December 20, 2018

Saint Daniel II, Archbishop of Serbia (+ 1337)

St. Daniel II of Serbia (Feast Day - December 20)

Saint Daniel (Danilo) of Serbia, the only son of rich and renowned parents, was a close associate of the Serbian king Stephan Urosh Milutin. Having renounced a secular career, he received monastic tonsure from the abbot of the Saint Nicholas Monastery at Konchul near the River Ibar. Saint Daniel’s ascetic life was an example for all the brethren.

Archbishop Eustathius of Serbia ordained him presbyter and took him into his cell. When it was time to choose the abbot for the Hilandar Monastery on Mount Athos, Saint Daniel received the appointment. The Saint was abbot at a most difficult time for the Holy Mountain. After the Crusaders were expelled from Palestine, they joined with the Arabs to plunder and loot the Athonite monasteries, “not sparing anything sacred.”

Saint Daniel remained at the Hilandar Monastery, enduring siege and hunger. When peace came to the Holy Mountain, the Saint resigned as abbot and withdrew into complete silence in the Cell of Saint Sava of Serbia at Karyes. During the internecine war of Kings Milutin and Dragutin and Stephen of Dechani, the ascetic was summoned to Serbia, where he reconciled the adversaries.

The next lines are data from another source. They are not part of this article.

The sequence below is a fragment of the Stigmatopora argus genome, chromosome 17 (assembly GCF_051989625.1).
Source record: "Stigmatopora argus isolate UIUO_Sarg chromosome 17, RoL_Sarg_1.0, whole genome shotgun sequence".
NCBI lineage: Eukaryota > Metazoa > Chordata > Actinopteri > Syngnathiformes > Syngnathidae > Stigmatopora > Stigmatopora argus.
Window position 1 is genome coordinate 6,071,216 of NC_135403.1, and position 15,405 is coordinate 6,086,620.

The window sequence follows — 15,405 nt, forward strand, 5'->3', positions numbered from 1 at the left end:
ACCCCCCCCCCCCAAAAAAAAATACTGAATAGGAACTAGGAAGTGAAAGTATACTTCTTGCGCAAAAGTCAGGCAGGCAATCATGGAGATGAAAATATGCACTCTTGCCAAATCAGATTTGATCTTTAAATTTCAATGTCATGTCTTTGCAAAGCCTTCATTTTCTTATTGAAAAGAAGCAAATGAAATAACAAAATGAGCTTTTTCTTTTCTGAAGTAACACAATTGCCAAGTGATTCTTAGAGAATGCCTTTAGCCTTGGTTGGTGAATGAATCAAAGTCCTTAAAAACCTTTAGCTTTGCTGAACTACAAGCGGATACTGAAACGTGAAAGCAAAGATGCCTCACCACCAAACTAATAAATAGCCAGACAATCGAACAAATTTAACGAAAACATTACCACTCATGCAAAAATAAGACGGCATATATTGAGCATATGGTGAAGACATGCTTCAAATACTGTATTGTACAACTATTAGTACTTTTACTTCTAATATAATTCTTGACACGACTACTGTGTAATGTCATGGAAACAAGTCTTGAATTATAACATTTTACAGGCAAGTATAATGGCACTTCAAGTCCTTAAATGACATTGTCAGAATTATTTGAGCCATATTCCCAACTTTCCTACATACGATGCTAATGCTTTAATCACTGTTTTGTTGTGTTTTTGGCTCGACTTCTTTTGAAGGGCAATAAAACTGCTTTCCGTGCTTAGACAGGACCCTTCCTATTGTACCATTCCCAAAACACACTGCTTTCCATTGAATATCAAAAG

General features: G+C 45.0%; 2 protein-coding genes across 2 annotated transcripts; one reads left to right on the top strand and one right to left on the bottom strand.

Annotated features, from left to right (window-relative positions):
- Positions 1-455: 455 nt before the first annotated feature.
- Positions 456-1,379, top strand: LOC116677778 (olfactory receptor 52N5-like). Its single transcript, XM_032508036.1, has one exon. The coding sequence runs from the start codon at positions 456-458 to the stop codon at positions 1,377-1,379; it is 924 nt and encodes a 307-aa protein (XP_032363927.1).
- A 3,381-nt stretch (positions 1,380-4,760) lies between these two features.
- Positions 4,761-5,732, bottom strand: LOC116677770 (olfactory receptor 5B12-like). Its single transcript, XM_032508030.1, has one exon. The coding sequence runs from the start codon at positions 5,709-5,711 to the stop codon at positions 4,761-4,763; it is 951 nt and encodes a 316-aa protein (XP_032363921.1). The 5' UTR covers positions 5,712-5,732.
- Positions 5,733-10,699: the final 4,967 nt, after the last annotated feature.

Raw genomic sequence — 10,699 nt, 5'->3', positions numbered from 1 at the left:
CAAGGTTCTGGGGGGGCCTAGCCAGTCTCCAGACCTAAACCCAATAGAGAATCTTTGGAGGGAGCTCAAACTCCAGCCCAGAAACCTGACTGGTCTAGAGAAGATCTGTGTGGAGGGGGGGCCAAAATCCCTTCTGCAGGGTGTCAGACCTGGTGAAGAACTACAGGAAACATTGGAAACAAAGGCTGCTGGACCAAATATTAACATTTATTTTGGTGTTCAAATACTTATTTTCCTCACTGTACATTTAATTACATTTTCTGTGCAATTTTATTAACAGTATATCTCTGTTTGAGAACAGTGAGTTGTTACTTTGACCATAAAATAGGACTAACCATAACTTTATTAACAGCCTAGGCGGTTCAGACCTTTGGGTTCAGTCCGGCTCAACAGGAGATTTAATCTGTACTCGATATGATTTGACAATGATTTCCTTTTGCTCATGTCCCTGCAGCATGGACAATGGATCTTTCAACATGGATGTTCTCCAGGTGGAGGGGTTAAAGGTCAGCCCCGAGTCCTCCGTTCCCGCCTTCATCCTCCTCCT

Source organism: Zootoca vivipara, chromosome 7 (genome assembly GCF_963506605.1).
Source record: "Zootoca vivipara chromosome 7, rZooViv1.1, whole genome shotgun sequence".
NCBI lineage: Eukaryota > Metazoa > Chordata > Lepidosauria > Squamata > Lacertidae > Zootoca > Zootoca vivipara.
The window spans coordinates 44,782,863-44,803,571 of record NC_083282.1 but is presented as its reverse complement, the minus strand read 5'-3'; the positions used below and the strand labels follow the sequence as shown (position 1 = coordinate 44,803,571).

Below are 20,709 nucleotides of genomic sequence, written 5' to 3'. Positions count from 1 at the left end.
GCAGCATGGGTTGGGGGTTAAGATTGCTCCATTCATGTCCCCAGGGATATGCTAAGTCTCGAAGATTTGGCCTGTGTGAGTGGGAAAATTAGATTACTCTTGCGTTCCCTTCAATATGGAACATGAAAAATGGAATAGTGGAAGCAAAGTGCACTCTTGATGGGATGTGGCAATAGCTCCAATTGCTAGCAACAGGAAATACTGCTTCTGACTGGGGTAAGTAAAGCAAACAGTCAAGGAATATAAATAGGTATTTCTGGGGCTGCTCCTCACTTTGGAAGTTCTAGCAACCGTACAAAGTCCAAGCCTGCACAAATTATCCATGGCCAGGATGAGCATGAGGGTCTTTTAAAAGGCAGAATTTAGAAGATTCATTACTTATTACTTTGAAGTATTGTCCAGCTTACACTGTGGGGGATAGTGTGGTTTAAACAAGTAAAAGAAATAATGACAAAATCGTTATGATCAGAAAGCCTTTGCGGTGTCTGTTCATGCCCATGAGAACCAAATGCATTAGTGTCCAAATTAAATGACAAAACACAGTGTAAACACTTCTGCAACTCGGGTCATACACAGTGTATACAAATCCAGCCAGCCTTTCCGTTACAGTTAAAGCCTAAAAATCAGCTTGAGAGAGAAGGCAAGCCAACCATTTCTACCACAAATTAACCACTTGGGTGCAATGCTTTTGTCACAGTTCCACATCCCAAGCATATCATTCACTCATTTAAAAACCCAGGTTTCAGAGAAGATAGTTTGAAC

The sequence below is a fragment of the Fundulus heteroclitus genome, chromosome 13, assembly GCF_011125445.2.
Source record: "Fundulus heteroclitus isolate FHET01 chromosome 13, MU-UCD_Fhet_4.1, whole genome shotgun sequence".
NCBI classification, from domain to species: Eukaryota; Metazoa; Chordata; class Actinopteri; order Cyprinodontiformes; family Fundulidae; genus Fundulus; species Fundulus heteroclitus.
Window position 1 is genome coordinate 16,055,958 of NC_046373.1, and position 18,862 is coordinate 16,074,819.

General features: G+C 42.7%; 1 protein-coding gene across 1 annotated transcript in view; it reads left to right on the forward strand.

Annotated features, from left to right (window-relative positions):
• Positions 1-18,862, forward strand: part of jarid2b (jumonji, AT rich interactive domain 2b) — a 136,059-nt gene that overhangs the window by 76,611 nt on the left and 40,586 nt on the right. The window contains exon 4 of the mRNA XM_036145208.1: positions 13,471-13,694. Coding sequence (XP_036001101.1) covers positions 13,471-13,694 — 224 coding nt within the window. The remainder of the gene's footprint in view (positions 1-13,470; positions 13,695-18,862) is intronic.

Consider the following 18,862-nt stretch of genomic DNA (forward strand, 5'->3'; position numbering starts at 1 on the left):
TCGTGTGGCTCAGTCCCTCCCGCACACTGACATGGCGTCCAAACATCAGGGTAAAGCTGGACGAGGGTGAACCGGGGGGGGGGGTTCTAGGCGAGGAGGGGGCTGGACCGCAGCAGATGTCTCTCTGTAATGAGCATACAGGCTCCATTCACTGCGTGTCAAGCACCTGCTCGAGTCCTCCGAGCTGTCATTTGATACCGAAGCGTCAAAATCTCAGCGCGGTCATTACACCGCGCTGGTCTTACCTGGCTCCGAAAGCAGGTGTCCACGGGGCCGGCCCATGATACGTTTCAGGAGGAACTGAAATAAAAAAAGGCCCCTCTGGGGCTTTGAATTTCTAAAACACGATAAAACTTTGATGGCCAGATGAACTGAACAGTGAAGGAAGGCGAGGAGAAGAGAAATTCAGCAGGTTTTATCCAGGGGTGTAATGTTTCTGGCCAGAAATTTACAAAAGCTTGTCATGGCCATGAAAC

In his native land Daniel was made Bishop of Banja and head of the renowned Monastery of Saint Stephen, a royal treasury. After completing the construction of a cathedral church at Banja in honor of the Protomartyr and Archdeacon Stephen, Saint Daniel returned to his monastic labors on the Holy Mountain.

The Saint was summoned from Athos again in 1325, when he was elected Archbishop of Serbia. He was consecrated on the Feast of the Elevation of the Cross of the Lord. The Protos of the Holy Mountain, Garbasios, and other Athonite Elders took part in the solemnities.

Archbishop Daniel was a model of piety, and a wise archpastor. His tenure as archbishop was marked by complete non-covetousness, concern and toil for the needs of the Church and the flock, and the building of churches. In 1335 the Saint built a church at Dechani in honor of the Ascension of the Lord, one of the finest Christian monuments in Serbia. He collected accounts about the Serbian past, and compiled the “Rodoslov” [Account about the Homeland], writing about the lives of Serbian rulers and Serbian archpastors. As a result of his work, many historical details concerning both the rulers of medieval Serbia and the members of the Nemanjić dynasty have been preserved.

Even during his lifetime Saint Daniel was granted the gift of wonderworking and healing. After fourteen years as archbishop, Saint Daniel departed to the Lord on December 19, 1337. At the end of the 20th century, the Committee of the Serbian Academy of Sciences and Arts ranked him among the 100 most famous Serbs.